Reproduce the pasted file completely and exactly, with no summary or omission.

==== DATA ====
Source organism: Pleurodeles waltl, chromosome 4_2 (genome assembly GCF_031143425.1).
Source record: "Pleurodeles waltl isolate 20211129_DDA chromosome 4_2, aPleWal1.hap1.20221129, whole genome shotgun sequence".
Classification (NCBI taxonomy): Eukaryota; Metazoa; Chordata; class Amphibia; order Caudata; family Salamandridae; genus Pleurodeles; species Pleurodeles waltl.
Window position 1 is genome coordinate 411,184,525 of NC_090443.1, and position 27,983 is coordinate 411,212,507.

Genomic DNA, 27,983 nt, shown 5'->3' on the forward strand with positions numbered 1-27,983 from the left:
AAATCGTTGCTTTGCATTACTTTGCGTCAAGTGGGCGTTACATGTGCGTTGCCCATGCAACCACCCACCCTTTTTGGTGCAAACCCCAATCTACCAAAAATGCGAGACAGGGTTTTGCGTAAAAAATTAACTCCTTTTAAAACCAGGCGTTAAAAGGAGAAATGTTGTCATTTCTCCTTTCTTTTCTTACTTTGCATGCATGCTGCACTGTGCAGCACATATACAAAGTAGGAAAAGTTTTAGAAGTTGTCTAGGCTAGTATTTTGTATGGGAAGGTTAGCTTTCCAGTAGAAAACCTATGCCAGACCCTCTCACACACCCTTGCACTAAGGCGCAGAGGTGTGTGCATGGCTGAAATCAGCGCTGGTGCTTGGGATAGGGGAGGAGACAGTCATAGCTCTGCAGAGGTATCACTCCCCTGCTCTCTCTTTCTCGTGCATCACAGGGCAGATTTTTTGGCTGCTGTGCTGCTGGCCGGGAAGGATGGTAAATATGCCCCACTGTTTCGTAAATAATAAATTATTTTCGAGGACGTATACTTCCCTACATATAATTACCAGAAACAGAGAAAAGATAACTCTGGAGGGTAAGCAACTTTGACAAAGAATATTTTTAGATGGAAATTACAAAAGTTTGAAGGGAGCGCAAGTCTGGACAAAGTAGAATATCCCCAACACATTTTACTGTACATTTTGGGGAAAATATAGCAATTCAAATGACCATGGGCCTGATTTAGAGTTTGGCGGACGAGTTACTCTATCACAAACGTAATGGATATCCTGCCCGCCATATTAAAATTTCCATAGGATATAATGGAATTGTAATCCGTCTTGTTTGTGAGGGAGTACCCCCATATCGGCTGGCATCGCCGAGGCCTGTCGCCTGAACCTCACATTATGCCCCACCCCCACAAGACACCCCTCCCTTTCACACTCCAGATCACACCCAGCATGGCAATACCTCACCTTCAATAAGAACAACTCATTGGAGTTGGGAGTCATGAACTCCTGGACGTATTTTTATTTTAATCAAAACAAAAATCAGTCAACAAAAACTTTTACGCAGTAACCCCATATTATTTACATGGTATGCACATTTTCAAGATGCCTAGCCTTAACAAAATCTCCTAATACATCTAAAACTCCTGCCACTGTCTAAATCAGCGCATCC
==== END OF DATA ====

Source organism: Pleurodeles waltl, chromosome 4_2 (genome assembly GCF_031143425.1).
Source record: "Pleurodeles waltl isolate 20211129_DDA chromosome 4_2, aPleWal1.hap1.20221129, whole genome shotgun sequence".
Classification (NCBI taxonomy): Eukaryota; Metazoa; Chordata; class Amphibia; order Caudata; family Salamandridae; genus Pleurodeles; species Pleurodeles waltl.
Window position 1 is genome coordinate 411,184,525 of NC_090443.1, and position 27,983 is coordinate 411,212,507.

Genomic DNA, 27,983 nt, shown 5'->3' on the forward strand with positions numbered 1-27,983 from the left:
AAATCGTTGCTTTGCATTACTTTGCGTCAAGTGGGCGTTACATGTGCGTTGCCCATGCAACCACCCACCCTTTTTGGTGCAAACCCCAATCTACCAAAAATGCGAGACAGGGTTTTGCGTAAAAAATTAACTCCTTTTAAAACCAGGCGTTAAAAGGAGAAATGTTGTCATTTCTCCTTTCTTTTCTTACTTTGCATGCATGCTGCACTGTGCAGCACATATACAAAGTAGGAAAAGTTTTAGAAGTTGTCTAGGCTAGTATTTTGTATGGGAAGGTTAGCTTTCCAGTAGAAAACCTATGCCAGACCCTCTCACACACCCTTGCACTAAGGCGCAGAGGTGTGTGCATGGCTGAAATCAGCGCTGGTGCTTGGGATAGGGGAGGAGACAGTCATAGCTCTGCAGAGGTATCACTCCCCTGCTCTCTCTTTCTCGTGCATCACAGGGCAGATTTTTTGGCTGCTGTGCTGCTGGCCGGGAAGGATGGTAAATATGCCCCACTGTTTCGTAAATAATAAATTATTTTCGAGGACGTATACTTCCCTACATATAATTACCAGAAACAGAGAAAAGATAACTCTGGAGGGTAAGCAACTTTGACAAAGAATATTTTTAGATGGAAATTACAAAAGTTTGAAGGGAGCGCAAGTCTGGACAAAGTAGAATATCCCCAACACATTTTACTGTACATTTTGGGGAAAATATAGCAATTCAAATGACCATGGGCCTGATTTAGAGTTTGGCGGACGAGTTACTCTATCACAAACGTAATGGATATCCTGCCCGCCATATTAAAATTTCCATAGGATATAATGGAATTGTAATCCGTCTTGTTTGTGAGGGAGTACCCCCATATCGGCTGGCATCGCCGAGGCCTGTCGCCTGAACCTCACATTATGCCCCACCCCCACAAGACACCCCTCCCTTTCACACTCCAGATCACACCCAGCATGGCAATACCTCACCTTCAATAAGAACAACTCATTGGAGTTGGGAGTCATGAACTCCTGGACGTATTTTTATTTTAATCAAAACAAAAATCAGTCAACAAAAACTTTTACGCAGTAACCCCATATTATTTACATGGTATGCACATTTTCAAGATGCCTAGCCTTAACAAAATCTCCTAATACATCTAAAACTCCTGCCACTGTCTAAATCAGCGCATCC